Reversing The Aging Process From Old Mice

By Judy Siegel-itzkovich for Jpost April 22, 2011 Comments

Researchers at the Technion-Israel Institute of Technology in Haifa have discovered a way to reverse the aging process by removing old B lymphocytes – a kind of white blood cell in vertebrate immune systems – from old mice and forcing the production of young, potent cells to replace them. The findings were reported in the January 2011 issue of the scientific journal Blood.

“As with every aging process in the body, it is generally thought that immune system aging, including that of the B cell population, is a progressive process that cannot be stopped or reversed,” says lead researcher Prof. Doron Melamed of the Technion’s Rappaport Faculty of Medicine.

“But we have succeeded in showing that it is possible to turn back the aging process.”

The immune system gets weaker with age – a fact reflected by a significant increase in illness among the elderly, and a dramatic decrease in their ability to respond to vaccination. The B lymphocytes are major cellular components in the function of the immune system, and responsible for antibody production.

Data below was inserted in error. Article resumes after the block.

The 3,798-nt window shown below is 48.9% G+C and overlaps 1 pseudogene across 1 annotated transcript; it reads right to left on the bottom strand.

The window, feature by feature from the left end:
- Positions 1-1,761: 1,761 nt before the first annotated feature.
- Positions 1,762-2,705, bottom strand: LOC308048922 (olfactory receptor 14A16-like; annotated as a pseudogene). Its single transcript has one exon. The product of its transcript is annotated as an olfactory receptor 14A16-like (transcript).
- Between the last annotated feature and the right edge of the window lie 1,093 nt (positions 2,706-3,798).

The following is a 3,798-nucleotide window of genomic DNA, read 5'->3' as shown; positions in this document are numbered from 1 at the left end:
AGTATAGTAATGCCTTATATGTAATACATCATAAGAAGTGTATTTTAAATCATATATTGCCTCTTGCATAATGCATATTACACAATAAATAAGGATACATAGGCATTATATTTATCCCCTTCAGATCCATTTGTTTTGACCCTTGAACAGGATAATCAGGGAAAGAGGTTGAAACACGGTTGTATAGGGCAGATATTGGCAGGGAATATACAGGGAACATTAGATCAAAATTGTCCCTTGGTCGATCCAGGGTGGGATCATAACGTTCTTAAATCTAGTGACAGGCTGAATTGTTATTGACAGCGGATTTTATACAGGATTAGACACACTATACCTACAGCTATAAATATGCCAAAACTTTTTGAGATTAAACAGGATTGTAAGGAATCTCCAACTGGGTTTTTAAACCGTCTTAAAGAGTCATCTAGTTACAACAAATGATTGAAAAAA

According to Melamed, many studies have shown the B cell population undergoes dramatic reductions with age as a result of a decline in the body’s ability to produce new B cells, and a selection process that leads to an accumulation of old B cells with a limited response capability.

Using old mice, the Technion researchers showed that active removal of the B cells changes the body’s cellular homeostasis and generates conditions of chronic deficiency in these cells. To overcome this, the body reactivates the bone marrow, forcing it to produce B cells again at a rate not different than that which exists in young mice. The researchers found that the newly generated B cells replaced the old cells that were removed and led to up to 400% improvement in the ability of the treated mice to respond to vaccinations.

“This paper shows – for the first time – that physiological aging is a regulated process that can be reversed,” Melamed concludes. “It also presents a novel approach for rejuvenating the immune system and for enhancing the efficacy of vaccination among the elderly population.”

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